We next went to Ding Kings - one of the most amazing locations I have seen on Maui. It is a surfboard repair shop housed in an old warehouse in Kahului. Check out this blog for a tour of the place.
They were gracious enough to allow us to shoot at this location and we were able to get some really great shots. It was such an interesting place to shoot. Everytime we turned around, we found another cool thing to shoot.
This was one of the most interesting things to shoot there. The people at Ding Kings built this set of chairs and table that is HUGE. Really neat stuff to shoot!
At this location I chose to use 2 lights. The main was an Alien Bees AB800 with a beauty dish triggered with a Pocket Wizard. To give Dominika some light to pop her out of the background, I used a Nikon SB26 on a lightstand behind her. I also occasionally used a silver Lastolite Trigrip reflector to add a touch of fill.
Thank you Dominika for being such a great subject to photograph, and special thanks to Ding Kings for allowing us to shoot on their property today.
Sunday, October 5, 2008
Last year I had the chance to work with Natalie, a model/actress I met through Model Mayhem.
Today I had the chance to work with her again, which was a lot of fun. Natalie is such a great model to work with - very easygoing, great attitude, and very patient with me (which is a big help since I'm still experimenting with lighting techniques.).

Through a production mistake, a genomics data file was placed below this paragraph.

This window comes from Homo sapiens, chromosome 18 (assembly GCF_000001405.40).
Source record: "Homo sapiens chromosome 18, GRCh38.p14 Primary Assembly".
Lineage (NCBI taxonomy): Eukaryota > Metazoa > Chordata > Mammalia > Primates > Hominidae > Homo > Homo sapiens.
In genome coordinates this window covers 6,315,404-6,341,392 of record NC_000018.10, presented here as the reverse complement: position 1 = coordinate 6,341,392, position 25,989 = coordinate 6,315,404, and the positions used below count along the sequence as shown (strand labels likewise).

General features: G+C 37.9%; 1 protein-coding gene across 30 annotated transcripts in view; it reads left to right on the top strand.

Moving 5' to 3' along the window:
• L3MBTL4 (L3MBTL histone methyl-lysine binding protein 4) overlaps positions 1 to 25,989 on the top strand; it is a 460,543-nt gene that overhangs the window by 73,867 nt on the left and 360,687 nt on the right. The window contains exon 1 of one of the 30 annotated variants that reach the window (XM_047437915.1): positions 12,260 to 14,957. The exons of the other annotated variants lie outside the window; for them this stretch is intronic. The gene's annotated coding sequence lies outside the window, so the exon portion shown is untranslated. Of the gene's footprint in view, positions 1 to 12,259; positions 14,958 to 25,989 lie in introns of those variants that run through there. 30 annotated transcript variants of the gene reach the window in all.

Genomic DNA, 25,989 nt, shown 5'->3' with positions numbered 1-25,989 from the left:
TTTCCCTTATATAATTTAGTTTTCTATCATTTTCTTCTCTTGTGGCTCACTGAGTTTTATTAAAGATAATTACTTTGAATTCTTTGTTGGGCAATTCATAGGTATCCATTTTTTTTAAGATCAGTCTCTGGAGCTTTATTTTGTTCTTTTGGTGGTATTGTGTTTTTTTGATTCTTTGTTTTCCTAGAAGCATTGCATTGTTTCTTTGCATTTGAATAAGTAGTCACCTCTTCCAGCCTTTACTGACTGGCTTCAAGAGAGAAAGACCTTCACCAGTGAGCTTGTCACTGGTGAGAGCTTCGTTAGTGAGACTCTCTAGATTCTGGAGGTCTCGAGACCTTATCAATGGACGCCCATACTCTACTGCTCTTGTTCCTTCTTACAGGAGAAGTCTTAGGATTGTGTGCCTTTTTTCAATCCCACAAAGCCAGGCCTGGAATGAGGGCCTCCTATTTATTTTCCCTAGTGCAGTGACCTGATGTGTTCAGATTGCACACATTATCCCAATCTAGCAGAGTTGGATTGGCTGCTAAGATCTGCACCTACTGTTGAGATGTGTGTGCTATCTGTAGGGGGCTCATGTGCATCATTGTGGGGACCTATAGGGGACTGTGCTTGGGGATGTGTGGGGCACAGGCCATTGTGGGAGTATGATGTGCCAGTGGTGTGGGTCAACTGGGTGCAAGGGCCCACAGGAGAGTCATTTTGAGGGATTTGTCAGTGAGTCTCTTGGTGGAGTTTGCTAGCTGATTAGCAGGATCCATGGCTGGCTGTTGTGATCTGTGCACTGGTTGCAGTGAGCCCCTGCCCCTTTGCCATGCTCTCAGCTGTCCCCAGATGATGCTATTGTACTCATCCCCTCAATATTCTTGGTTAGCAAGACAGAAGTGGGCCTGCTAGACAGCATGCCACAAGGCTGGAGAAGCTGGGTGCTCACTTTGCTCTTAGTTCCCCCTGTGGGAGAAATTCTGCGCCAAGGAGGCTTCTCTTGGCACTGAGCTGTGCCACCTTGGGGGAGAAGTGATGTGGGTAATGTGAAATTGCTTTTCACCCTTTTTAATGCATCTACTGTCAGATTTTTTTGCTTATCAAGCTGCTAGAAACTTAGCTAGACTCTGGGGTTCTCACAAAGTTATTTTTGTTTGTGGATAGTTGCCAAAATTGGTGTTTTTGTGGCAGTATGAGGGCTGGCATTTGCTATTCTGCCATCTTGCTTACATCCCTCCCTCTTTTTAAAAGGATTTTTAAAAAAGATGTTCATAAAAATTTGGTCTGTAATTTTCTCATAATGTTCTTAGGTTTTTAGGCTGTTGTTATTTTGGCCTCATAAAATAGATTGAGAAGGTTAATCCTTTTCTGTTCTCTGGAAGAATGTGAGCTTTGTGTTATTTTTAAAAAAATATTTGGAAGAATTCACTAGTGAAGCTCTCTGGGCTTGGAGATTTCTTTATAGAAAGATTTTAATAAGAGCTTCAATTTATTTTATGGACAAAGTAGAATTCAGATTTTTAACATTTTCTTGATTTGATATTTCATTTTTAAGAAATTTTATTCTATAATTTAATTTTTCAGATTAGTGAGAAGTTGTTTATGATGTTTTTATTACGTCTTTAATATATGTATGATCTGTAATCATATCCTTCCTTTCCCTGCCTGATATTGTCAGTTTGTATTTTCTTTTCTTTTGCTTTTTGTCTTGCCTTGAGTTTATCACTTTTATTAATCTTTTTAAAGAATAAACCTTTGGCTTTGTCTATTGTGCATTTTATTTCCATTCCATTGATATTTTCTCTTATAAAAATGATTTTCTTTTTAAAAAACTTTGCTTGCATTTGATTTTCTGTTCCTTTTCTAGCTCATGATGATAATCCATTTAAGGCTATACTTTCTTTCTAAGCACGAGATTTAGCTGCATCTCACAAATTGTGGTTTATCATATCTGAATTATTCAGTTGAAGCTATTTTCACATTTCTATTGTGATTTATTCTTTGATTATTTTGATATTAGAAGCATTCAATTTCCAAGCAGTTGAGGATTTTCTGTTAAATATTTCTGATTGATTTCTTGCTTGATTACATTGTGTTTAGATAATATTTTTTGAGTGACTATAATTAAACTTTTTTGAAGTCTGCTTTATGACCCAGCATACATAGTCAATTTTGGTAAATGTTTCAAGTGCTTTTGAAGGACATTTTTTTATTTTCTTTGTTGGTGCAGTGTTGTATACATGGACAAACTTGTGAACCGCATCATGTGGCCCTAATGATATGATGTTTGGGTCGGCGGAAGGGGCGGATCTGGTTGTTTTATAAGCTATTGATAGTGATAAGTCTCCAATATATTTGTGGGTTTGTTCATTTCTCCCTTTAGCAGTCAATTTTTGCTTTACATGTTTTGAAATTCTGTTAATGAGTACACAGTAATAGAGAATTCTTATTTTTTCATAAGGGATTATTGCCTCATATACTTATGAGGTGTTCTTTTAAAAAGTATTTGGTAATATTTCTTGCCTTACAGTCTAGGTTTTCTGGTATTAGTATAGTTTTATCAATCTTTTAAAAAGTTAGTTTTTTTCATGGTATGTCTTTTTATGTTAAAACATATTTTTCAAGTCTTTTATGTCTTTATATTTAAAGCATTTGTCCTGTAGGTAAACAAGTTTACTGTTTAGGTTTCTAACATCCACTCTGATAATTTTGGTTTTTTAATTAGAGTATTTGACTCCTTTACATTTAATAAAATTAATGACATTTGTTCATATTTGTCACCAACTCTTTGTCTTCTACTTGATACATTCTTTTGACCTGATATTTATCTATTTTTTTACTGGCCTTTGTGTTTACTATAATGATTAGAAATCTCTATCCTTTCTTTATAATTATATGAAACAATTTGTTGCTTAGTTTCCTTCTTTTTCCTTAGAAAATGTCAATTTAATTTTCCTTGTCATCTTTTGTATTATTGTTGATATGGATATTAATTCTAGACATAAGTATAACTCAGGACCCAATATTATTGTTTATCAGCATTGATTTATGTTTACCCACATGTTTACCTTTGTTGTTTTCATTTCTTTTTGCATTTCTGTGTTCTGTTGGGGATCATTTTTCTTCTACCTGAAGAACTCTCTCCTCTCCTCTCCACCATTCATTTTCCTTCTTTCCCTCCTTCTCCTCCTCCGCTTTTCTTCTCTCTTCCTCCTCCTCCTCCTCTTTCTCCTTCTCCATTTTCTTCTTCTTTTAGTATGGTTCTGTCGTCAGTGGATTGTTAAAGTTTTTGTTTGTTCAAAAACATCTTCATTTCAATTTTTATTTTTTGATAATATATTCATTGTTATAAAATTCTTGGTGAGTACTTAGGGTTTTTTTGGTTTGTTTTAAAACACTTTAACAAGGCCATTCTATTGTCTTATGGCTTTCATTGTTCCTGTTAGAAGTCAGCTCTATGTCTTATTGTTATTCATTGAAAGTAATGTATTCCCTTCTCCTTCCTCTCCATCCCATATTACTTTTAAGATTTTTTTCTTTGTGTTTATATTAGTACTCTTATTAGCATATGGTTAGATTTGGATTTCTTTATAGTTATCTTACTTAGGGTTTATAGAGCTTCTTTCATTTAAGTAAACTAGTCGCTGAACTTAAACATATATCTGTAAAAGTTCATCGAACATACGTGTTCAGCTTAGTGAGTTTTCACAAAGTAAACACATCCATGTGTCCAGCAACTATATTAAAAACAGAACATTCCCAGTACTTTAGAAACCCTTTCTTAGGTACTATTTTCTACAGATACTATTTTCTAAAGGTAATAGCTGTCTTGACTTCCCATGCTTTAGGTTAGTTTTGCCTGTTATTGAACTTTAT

She has a new hairstyle, which is much shorter than it was when we first shot together. I thought it looked pretty cool and it added some nice variety to my portfolio. This was one of our favorites from today's shoot.
For this session, we shot in the atrium of the building where I work at. It has these giant steel columns as part of the architecture which I thought would be cool to try with her red dress.
This was done with two SB-28 strobes: the main strobe (1/2 power) was gelled with a CTO + 1/8CTO gel, while the rear (1/4 power ) had a 3/4 CTO. Both shooting thru white umbrellas to make a larger lightsource. I had originally planned to try to make it look like a night shoot by setting the white balance to tungsten and let the daylight filtering through the glass wall turn everything else blue. The problem with using umbrellas as a light modifier is that they throw light all over the place. I was getting some CTO colored light on the back wall, so I couldn't get it to go blue enough for what I had in mind. It was also late afternoon, so a lot of the daylight was fading away.
I think the next time I try something like this, I'll switch to softboxes instead of the umbrellas and remember to bring a couple of gobos to keep the unwanted light off the background.
Friday, October 3, 2008
They have videos that cover a wide range of topics - from online photo sharing to explaining how we elect a president. Check out The Common Craft Show.
Tuesday, September 30, 2008
The cool thing is, we've never met face to face. She's located in Lima, Peru.
What even cooler is, she's only 17.